UTCP Education Program "Brain Sciences and Ethics" Seminar 3, Session 11

27 October, 2008 └Seminar 3: Reading Prinz's The Emotional Construction of Morals, SATO Ryoji, Brain Sciences and Ethics

New report on our activities: In Session 11 of the 3rd Seminar: "Reading Prinz's The Emotional Construction of Morals", we discussed the chapter 7: "The Limits of Evolutionary Ethics".

Reported by Ryoji SATO (Fellow, UTCP)

  In session 11, we read from 7.2.3 and 7.3. In these sections, Prinz criticized evolutionary ethicists, emphasizing the importance of culture. According to him, our morality is not by nature, but by nurture.


  In 7.3, Prinz argued that morality is a byproduct: we have no special module for morality. According to him, morality is like clothing. Clothing is useful, but we do not have a clothing module in our brain. Prinz insisted that morality emerged from capacities evolved for other purposes: emotion, rule-formation, long-term memory, imitation, and mind-reading. Combined all these capacities together, we come to have moral rules.

  Prinz here stressed the importance of meta-emotion. We often feel guilty about not feeling guilty or we are angry at a person who does not feel anger over something bad. These meta-emotions motivate us to obey rules because we would feel bad when we did not obey the rules. Hence it plays an important role in moral education. Meta-emotion enables us to acquire new moral rules. Meta-emotion also brings meta-punishment, which is the punishment on those who do not punish offenders. To express disappointment at those who do not punish first-order offenders makes them feel bad at not feeling bad. Thus, those people get a tendency to punish first-order offenders. In this way, meta-cognitive capacities are indispensable for our morality. Moral rules are affect-back rules, whose contents are acquired. Hence there is a large room for enculturation. Through it, we can strengthen our natural norms or diminish them.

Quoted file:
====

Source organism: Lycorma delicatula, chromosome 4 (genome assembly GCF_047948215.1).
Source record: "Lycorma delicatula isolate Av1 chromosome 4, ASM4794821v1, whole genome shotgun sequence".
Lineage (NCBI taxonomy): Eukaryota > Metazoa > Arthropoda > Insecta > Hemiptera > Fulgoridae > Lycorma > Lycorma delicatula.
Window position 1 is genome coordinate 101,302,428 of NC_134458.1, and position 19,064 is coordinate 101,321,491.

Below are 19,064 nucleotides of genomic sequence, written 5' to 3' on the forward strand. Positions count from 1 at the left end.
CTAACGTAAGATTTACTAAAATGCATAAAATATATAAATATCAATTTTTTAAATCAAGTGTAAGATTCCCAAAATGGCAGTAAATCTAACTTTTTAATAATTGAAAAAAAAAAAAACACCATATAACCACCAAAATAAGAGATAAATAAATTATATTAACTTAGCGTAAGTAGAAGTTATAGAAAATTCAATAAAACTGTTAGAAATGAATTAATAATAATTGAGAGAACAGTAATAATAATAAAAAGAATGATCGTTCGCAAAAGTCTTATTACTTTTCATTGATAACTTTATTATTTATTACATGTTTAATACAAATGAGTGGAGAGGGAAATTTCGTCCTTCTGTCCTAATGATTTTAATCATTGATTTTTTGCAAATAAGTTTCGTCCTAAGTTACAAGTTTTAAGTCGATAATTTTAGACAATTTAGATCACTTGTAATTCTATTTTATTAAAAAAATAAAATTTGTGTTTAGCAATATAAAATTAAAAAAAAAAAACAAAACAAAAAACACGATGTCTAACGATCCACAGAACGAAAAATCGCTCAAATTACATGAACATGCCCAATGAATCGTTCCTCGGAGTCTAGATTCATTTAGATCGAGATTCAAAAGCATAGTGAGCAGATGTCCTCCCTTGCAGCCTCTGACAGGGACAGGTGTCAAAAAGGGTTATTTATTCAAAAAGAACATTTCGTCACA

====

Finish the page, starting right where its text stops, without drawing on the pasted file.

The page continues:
Prinz discussed his picture of moralization in moral domains, such as kindness, fairness, reciprocity, social ranks, and sex, examining anthropological data in detail. According to him, all of moral rules are not hard-wired but culturally set up. Although Prinz dealt with many instances, I mention only one of them here. I will take up infidelity. Evolutionary psychologists maintain a man innately cares about sexual infidelity of his partner, but a woman innately cares about emotional infidelity of her partner, because these tendencies are good for genes. But Prinz denied this argument, pointing out cultural variations. In the Netherlands, men and women answer in a very similar way. They both regard emotional infidelity as worse than sexual one. Prinz does not deny that we have an evolved tendency to punish infidelity, but he said moral rules against infidelity are influenced by culture and hence diverging. Moral norms can override our natural norms.

  In this chapter, Prinz dealt with the status of morality in the evolutionary context. Although it is based on many evolved capacities, we have no moral module. I think Prinz must be right here. Our morality is not innate and changes its content according to cultural contexts. If our morality were innate, our mothers would not have needed to slap our buttocks. Evolutionary ethicists’ arguments sound too hasty to me. Finding evolutionary merits of a behavior is not enough to claim for an innate module for the behavior. We have to look for better explanations carefully. Next week, we will read the final chapter: Moral Progress. Prinz will show how moral progress is possible in his relativist theory.


Download PDF (35KB)

  • HOME>
    • Blog>
      • UTCP Education Program "Brain Sciences and Ethics" Seminar 3, Session 11
//Page Top